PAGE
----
Saturday, January 08, 2005

The Perfect Victim

"The Perfect Victim" by Ed Lynskey, Hardluck Stories, November 2004

This story combines a PI, Frank Johnson, and a serial killer. Usually this kind of combination doesn't work for practical reasons: PIs seldom have the experience and never have the resources for this kind of investigation. Mr. Lynskey arranges the story in such a way that the situation is believable.

Peebles, a sergeant in the Virginia State Police, ostensibly picks Johnson out to help due to his experience with a Neo-Nazi cult. It turns out that Peebles has an ulterior motive.

Unfortunately, Mr. Lynskey has a propensity for purple prose. "A gentian blue sky had purpled to bring rain and flush the day's sunny poetry." It's a lovely sentence, but it doesn't belong in this story. "Here murderous October was in the books . . . . Pale skepticism beat back my hunch until, exploding in gaudier colors, it grew incontrovertible."

All those were major speed bumps coming up, as they do, in a first-person account by someone who clearly does not have the soul or education of a poet. My critique partner would call these passages "authorial intrusion", and he'd be right.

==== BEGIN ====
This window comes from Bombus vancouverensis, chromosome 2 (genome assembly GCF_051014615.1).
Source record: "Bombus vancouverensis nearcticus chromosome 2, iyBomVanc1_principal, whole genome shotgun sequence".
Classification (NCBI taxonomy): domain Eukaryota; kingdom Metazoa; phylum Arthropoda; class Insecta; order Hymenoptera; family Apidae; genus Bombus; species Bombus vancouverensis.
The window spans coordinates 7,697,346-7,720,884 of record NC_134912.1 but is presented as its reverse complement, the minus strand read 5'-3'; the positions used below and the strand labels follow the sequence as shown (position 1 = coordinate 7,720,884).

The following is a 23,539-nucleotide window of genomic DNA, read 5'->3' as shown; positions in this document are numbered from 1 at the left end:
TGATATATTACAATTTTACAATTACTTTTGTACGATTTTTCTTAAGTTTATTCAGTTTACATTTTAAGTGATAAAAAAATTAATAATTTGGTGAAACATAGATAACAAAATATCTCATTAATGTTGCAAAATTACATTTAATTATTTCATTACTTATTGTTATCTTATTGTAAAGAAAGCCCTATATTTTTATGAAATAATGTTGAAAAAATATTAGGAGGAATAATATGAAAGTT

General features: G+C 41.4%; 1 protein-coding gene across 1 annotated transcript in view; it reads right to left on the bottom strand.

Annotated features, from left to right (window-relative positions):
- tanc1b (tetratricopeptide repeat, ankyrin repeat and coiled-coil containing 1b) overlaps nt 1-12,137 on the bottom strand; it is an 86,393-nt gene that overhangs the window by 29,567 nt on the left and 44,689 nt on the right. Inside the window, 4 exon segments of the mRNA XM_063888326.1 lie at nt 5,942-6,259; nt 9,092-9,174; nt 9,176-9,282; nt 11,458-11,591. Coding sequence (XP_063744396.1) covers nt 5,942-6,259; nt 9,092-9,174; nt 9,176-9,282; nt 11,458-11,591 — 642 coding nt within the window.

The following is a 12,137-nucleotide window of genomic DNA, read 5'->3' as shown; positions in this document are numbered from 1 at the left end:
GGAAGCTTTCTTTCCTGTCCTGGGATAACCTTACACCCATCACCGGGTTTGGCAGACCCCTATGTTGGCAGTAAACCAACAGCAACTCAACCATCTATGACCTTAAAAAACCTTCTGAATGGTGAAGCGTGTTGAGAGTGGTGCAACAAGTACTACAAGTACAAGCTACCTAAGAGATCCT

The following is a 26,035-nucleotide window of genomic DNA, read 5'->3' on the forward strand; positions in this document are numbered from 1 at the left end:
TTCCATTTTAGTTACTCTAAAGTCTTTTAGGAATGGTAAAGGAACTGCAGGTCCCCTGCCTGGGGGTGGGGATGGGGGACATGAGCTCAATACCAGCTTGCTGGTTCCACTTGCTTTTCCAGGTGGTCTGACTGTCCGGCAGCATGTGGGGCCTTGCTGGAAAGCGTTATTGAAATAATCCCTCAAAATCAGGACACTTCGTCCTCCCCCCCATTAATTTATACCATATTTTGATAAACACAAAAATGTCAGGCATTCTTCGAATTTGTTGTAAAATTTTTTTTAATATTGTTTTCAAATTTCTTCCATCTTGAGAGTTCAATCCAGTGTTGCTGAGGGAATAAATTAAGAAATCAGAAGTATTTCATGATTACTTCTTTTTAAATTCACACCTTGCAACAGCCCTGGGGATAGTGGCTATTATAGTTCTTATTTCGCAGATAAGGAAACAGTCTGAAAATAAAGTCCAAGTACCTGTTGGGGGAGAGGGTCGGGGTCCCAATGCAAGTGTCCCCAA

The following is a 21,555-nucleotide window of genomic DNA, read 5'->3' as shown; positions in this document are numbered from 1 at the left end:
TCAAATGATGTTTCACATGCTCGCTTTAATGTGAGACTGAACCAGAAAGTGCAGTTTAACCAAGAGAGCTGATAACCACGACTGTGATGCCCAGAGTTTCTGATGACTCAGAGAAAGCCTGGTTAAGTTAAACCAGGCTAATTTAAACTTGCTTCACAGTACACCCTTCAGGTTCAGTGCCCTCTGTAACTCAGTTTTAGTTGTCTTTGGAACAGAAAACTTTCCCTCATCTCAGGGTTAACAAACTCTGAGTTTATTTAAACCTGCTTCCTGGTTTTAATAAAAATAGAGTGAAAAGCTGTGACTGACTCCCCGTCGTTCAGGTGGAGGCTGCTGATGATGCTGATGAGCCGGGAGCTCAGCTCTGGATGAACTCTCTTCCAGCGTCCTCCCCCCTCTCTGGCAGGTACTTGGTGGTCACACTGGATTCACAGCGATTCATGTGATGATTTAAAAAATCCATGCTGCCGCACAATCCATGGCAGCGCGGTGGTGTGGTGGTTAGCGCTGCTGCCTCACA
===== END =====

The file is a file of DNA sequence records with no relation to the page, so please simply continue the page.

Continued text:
Mr. Lynskey refers in the story to a ".44 Charter Arms Pug". As I remember, the .44-caliber revolver made by Charter Arms was called the Bulldog. Michael Bane calls the Bulldog the world's best "200-round revolver," meaning, fire it 200 times, then buy yourself a new one. I don't remember the Pug, but it may have been Charter Arms' .38-caliber offering.

And I simply cannot let the following sentence go by: "The Prizm's door let in Peebles." I'm sorry, but I have a major problem with anthropomorphizing inanimate objects. I understand the impulse to state commonplace things in an uncommon manner to introduce variety, but imparting independent action to a hunk of metal and plastic is not the way to do it.

As for the ending, I could see it happening like this. After all, people are infinitely variable. I do feel, however, that the ending could have had more punch had the outcome been different.

In short, not Mr. Lynskey's best.